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How long before digital overtakes 35mm?


This topic is locked.

Reason : This topic was started an awful long time ago and has generated a lot of discussion. Many good points have been raised, but I feel we can now draw things to a close, so have locked this topic. Will.

brian1208 Plus
12 10.9k 12 United Kingdom
21 Jun 2003 3:05PM
I was mulling this over this morning having seen a comment about "Real Photographs".

If you look at the root of the word you see that it means "Writing or drawing with Light".

Surely that is what we are all doing when we take photos? We can, I suggest, all agree that at present 35mm slide or print technology will give more image information than normal digital CCD or CMOS devices.

But - is this really the point - surely the real objective of photography by whatever means is to capture images that have meaning to those who view them, whether it be to inform, entertain excite or whatever.

If this is case - it is the quality of the image and its impact on the beholder that matters - not the technology by which it has been achieved?

Or have I missed something important?

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alexruiz 13 30
21 Jun 2003 3:41PM
I think if you look in terms of print quality, Digital has probably overtaken 35mm. Why I am still shooting film? Well it's because I can use my film SLR for the next 50 years and it'll do the same thing as today.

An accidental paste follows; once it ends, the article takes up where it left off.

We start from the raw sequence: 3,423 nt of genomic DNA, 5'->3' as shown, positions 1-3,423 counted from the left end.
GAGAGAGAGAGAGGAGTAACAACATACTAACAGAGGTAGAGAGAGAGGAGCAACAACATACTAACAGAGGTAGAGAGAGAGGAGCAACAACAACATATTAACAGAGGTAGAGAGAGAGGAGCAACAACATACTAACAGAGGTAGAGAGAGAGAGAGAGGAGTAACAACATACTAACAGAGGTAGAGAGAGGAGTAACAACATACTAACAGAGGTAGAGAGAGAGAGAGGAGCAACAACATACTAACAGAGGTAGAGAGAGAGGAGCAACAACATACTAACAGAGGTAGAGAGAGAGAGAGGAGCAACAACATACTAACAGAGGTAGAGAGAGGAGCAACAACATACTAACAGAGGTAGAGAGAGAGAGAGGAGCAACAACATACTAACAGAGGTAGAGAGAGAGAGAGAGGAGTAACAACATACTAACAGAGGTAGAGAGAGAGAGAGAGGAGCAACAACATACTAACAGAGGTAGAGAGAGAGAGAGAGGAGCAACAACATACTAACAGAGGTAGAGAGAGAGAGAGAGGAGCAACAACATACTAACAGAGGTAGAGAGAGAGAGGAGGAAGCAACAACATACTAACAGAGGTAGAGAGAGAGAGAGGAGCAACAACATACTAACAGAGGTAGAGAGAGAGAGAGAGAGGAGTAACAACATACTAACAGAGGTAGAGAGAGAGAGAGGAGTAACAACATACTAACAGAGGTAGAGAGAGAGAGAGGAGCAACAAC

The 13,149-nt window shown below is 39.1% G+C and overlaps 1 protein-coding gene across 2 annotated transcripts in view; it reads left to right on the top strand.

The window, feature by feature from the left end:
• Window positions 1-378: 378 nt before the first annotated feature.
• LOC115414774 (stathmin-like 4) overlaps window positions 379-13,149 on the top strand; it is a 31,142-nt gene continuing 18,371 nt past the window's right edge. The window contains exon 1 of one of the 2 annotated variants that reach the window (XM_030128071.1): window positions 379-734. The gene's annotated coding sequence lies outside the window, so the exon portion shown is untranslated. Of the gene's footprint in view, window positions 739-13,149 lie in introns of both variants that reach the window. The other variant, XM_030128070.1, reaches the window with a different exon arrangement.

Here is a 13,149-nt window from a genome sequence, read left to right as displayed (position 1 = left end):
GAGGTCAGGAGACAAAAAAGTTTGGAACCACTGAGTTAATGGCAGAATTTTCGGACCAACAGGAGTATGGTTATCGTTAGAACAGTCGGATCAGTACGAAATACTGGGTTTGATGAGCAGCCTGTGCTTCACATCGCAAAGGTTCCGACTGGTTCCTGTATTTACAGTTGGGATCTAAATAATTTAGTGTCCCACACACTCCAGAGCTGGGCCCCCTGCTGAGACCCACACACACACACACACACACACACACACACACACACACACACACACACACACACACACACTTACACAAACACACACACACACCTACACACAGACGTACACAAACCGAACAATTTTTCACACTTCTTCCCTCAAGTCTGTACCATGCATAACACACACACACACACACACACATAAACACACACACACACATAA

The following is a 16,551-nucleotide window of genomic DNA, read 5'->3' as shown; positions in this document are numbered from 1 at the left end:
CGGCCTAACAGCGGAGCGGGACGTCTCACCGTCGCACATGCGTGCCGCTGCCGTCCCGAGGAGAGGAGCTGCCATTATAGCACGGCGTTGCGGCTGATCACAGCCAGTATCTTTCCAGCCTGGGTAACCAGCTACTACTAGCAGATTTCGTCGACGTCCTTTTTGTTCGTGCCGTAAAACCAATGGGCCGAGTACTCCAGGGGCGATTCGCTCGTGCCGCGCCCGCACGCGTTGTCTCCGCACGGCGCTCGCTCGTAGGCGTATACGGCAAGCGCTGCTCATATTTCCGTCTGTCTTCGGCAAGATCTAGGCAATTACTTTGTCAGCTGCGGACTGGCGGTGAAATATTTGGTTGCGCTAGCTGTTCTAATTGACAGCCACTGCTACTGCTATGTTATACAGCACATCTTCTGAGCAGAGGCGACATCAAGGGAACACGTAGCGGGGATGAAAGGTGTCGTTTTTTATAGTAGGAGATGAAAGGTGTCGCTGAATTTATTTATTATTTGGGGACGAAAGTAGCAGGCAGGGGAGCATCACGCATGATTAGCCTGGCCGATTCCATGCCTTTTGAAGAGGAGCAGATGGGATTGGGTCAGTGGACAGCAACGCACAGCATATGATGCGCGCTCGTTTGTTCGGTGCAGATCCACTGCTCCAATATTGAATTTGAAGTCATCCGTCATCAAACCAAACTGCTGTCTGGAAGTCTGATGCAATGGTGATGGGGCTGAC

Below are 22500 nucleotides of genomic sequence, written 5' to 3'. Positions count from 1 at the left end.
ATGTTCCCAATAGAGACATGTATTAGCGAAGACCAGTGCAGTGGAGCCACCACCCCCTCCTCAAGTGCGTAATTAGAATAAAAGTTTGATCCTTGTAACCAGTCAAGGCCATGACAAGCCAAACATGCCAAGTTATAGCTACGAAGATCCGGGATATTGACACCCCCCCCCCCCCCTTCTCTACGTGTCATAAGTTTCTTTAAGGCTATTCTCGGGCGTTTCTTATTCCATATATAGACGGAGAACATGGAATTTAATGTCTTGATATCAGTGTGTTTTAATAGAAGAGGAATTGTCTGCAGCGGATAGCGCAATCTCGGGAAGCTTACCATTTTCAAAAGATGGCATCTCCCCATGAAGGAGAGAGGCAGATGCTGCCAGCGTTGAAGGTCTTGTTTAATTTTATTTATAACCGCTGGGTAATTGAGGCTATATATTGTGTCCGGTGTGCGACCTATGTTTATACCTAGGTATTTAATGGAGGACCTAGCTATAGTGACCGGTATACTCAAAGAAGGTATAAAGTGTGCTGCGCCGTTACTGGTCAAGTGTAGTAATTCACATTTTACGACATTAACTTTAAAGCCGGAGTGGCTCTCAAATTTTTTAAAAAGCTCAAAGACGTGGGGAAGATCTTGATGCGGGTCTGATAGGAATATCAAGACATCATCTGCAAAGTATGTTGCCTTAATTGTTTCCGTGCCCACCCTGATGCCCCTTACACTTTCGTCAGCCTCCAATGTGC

I really do want to break into digital photography, but price constraints for the time being don't warrant it for me. Digital is very convenient, but also expensive when you add up the body, memory cards or drives etc... I can shoot hundreds of rolls of film in comparison. Without the huge investment up front.

I think also that the camera companies realize that they now have a new cash cow. Because just like computers, cameras will to get better and you brand new DSLR will be obsolete before you can take it out of the box.

I am at some point going to go digital, but I think it will be when an affordable DSLR has the ability that a medium format film camera does. I thought about getting a DSLR when I purchased my Canon EOS Elan 7E(30E). Then I realized that I could invest in a nice medium format kit like a Mamiya RZ67. That camera with velvia film, still can't be touched by digital in my opinion. I'm sure you could get a digi-back for it, but then comes price constraints again.

I also think that the less expensive digicams should incorporate the 35mm sized CCD or CMOS senor like the more expensive ones do. 1.6 magnification sounds nice until you try to shoot a landscape, and realize you have to buy a $2000 lens to do what the standard 28mm lens does on a 35mm camera.

Finally the general populus probably believes that the digital camera is too clinical. You take a picture and there it is no film, no development. That's my opinion. I felt the same way about photography while pursuing Fine Art. It was just TOO easy to take a picture, when I was spending hours and hours creating my "masterpiece" Wink. I then realized that with Fine Art I could create what I wanted. With Photography you had to find the composition and have the ability to capture it. I think those people who love to shoot in B+W will never stop because most of them love the art of developing and printing the picture, and photography doesn't stop when you press the shutter button.
mitchellhatpeg 12 205 1
21 Jun 2003 3:57PM
I've just been reading about a new 22 million pixel sensor made by Creo which comes in a back designed for 645 format cameras. The sensor also matches 645 film dimensions. The price wasn't mentioned (!) but I dare say the images from this baby could be blown up bigger with less quality loss than the equivalent format with a film in it. I doubt that I shall be able to afford one soon though!
macroman 12 15.3k England